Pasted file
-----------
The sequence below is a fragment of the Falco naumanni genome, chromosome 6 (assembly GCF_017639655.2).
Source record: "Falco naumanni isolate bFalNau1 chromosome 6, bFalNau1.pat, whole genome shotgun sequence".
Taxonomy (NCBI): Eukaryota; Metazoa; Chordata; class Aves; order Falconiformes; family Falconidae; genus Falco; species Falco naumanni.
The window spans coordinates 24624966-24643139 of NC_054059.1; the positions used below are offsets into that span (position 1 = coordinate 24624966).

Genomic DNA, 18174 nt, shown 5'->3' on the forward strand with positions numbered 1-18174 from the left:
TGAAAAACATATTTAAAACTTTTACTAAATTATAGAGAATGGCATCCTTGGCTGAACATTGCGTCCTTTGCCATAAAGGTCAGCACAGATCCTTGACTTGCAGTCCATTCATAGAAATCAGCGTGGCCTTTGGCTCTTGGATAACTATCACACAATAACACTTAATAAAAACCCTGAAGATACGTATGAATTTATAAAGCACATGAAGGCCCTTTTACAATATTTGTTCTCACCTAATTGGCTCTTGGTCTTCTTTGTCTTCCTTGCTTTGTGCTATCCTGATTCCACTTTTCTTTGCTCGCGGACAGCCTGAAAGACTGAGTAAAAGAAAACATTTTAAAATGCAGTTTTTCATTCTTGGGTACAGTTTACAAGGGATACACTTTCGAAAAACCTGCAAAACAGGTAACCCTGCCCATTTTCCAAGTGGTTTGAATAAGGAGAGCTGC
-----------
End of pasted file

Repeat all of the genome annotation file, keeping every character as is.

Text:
The sequence below is a fragment of the Falco naumanni genome, chromosome 6 (assembly GCF_017639655.2).
Source record: "Falco naumanni isolate bFalNau1 chromosome 6, bFalNau1.pat, whole genome shotgun sequence".
Taxonomy (NCBI): Eukaryota; Metazoa; Chordata; class Aves; order Falconiformes; family Falconidae; genus Falco; species Falco naumanni.
The window spans coordinates 24624966-24643139 of NC_054059.1; the positions used below are offsets into that span (position 1 = coordinate 24624966).

Genomic DNA, 18174 nt, shown 5'->3' on the forward strand with positions numbered 1-18174 from the left:
TGAAAAACATATTTAAAACTTTTACTAAATTATAGAGAATGGCATCCTTGGCTGAACATTGCGTCCTTTGCCATAAAGGTCAGCACAGATCCTTGACTTGCAGTCCATTCATAGAAATCAGCGTGGCCTTTGGCTCTTGGATAACTATCACACAATAACACTTAATAAAAACCCTGAAGATACGTATGAATTTATAAAGCACATGAAGGCCCTTTTACAATATTTGTTCTCACCTAATTGGCTCTTGGTCTTCTTTGTCTTCCTTGCTTTGTGCTATCCTGATTCCACTTTTCTTTGCTCGCGGACAGCCTGAAAGACTGAGTAAAAGAAAACATTTTAAAATGCAGTTTTTCATTCTTGGGTACAGTTTACAAGGGATACACTTTCGAAAAACCTGCAAAACAGGTAACCCTGCCCATTTTCCAAGTGGTTTGAATAAGGAGAGCTGC